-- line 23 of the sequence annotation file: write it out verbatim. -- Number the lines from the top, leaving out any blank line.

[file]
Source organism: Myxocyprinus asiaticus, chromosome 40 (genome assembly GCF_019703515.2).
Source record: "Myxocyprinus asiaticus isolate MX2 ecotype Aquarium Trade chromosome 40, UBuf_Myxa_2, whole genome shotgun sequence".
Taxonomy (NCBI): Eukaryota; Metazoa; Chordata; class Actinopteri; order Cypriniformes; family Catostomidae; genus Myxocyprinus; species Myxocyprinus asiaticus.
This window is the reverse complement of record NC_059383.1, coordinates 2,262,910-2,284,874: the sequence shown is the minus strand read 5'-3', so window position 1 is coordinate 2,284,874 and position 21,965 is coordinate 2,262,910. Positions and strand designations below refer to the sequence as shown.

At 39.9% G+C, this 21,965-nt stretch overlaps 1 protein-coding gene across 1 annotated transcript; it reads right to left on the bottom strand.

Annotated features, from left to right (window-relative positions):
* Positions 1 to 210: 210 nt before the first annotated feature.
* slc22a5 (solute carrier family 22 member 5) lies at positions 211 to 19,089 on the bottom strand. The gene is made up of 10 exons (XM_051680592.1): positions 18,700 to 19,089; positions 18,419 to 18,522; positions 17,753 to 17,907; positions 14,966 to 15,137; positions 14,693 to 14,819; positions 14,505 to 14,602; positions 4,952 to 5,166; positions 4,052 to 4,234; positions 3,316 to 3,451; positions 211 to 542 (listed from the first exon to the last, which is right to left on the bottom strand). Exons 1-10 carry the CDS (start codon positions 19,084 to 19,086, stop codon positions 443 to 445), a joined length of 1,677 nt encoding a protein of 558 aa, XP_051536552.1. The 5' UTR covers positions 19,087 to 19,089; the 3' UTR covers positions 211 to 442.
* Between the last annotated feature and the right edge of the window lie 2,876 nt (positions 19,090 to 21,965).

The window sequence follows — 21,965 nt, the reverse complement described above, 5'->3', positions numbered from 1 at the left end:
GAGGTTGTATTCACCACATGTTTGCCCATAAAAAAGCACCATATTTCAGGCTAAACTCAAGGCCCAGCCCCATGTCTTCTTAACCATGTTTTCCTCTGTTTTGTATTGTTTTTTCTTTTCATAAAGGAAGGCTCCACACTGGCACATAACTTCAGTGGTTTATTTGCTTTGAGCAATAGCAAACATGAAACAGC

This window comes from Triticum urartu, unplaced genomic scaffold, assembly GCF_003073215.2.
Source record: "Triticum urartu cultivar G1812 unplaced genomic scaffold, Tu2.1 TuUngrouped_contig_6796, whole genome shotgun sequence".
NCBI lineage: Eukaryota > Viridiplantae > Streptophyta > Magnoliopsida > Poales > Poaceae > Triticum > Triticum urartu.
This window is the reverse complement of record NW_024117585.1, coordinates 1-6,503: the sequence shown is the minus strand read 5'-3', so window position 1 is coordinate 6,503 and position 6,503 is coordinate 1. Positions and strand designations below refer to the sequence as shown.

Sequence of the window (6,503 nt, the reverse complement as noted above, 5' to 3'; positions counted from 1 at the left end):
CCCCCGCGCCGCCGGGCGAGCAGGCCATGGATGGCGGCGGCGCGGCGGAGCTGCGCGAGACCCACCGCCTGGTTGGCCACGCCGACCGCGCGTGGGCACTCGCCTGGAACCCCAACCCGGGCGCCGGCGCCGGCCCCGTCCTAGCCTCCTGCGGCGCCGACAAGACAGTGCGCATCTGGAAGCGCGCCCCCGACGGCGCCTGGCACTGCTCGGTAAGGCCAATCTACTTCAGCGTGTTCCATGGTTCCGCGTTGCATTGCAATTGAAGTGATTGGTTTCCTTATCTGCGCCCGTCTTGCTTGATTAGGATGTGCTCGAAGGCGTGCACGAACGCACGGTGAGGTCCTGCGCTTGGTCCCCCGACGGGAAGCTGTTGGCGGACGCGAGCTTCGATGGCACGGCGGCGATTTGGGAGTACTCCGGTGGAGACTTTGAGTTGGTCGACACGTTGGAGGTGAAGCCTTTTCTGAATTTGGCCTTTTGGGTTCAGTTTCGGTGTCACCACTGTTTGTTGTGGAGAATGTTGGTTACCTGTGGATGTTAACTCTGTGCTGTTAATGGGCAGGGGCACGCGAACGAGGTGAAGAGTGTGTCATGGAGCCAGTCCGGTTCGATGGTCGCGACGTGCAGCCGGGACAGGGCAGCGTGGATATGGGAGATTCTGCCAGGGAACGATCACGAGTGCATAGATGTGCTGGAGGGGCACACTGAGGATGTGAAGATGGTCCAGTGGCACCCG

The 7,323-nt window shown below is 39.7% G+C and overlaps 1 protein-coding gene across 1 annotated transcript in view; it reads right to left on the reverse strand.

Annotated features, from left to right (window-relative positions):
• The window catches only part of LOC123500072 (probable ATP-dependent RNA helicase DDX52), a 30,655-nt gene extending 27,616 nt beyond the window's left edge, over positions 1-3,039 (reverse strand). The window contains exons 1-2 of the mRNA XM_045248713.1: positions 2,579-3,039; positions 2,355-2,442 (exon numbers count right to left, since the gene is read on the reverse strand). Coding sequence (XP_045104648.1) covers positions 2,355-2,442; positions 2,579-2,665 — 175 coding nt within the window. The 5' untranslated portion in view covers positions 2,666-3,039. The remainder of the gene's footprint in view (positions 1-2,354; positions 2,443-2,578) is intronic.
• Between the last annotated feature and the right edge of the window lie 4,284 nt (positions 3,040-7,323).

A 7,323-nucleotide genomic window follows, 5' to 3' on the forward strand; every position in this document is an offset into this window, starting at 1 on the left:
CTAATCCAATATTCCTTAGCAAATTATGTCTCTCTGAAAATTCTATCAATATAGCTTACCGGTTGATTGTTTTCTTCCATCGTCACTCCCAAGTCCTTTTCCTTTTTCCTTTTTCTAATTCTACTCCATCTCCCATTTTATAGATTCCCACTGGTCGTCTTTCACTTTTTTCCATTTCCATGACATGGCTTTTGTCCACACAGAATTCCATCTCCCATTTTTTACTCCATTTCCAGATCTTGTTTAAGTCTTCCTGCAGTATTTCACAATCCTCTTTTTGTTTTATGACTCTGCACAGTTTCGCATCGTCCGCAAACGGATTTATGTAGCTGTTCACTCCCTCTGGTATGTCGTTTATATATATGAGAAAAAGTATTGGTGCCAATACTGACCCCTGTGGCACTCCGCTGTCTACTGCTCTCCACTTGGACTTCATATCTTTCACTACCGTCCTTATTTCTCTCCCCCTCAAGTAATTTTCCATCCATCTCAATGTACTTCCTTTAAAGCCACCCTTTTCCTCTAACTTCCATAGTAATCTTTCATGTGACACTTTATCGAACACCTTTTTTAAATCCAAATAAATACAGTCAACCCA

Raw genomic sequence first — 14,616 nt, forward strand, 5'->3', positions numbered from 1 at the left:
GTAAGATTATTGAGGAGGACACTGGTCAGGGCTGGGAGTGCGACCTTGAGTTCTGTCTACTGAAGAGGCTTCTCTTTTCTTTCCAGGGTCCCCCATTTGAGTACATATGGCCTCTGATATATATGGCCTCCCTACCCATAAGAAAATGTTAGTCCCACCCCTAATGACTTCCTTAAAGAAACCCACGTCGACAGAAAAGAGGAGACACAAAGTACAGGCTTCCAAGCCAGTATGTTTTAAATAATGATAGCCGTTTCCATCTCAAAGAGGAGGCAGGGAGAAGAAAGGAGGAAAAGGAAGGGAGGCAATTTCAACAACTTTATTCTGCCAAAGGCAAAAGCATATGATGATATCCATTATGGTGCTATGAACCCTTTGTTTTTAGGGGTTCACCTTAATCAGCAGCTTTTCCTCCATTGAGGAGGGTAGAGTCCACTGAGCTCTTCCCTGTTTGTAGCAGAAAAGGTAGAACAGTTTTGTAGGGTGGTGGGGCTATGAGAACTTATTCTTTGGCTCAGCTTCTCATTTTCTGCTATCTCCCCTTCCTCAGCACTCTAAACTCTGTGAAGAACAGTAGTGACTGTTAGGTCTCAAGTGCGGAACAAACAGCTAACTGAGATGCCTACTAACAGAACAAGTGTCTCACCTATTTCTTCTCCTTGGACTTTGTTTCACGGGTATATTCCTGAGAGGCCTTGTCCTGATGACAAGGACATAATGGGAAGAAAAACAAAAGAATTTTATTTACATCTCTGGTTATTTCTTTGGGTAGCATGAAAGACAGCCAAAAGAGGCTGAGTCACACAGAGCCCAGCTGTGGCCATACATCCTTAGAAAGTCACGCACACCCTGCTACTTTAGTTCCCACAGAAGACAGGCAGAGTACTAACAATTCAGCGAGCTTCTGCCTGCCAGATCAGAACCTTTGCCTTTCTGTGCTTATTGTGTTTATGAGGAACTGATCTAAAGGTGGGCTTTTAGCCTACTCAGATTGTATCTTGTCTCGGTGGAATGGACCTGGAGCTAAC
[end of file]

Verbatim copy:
CTAATCCAATATTCCTTAGCAAATTATGTCTCTCTGAAAATTCTATCAATATAGCTTACCGGTTGATTGTTTTCTTCCATCGTCACTCCCAAGTCCTTTTCCTTTTTCCTTTTTCTAATTCTACTCCATCTCCCATTTTATAGATTCCCACTGGTCGTCTTTCACTTTTTTCCATTTCCATGACATGGCTTTTGTCCACACAGAATTCCATCTCCCATTTTTTACTCCATTTCCAGATCTTGTTTAAGTCTTCCTGCAGTATTTCACAATCCTCTTTTTGTTTTATGACTCTGCACAGTTTCGCATCGTCCGCAAACGGATTTATGTAGCTGTTCACTCCCTCTGGTATGTCGTTTATATATATGAGAAAAAGTATTGGTGCCAATACTGACCCCTGTGGCACTCCGCTGTCTACTGCTCTCCACTTGGACTTCATATCTTTCACTACCGTCCTTATTTCTCTCCCCCTCAAGTAATTTTCCATCCATCTCAATGTACTTCCTTTAAAGCCACCCTTTTCCTCTAACTTCCATAGTAATCTTTCATGTGACACTTTATCGAACACCTTTTTTAAATCCAAATAAATACAGTCAACCCA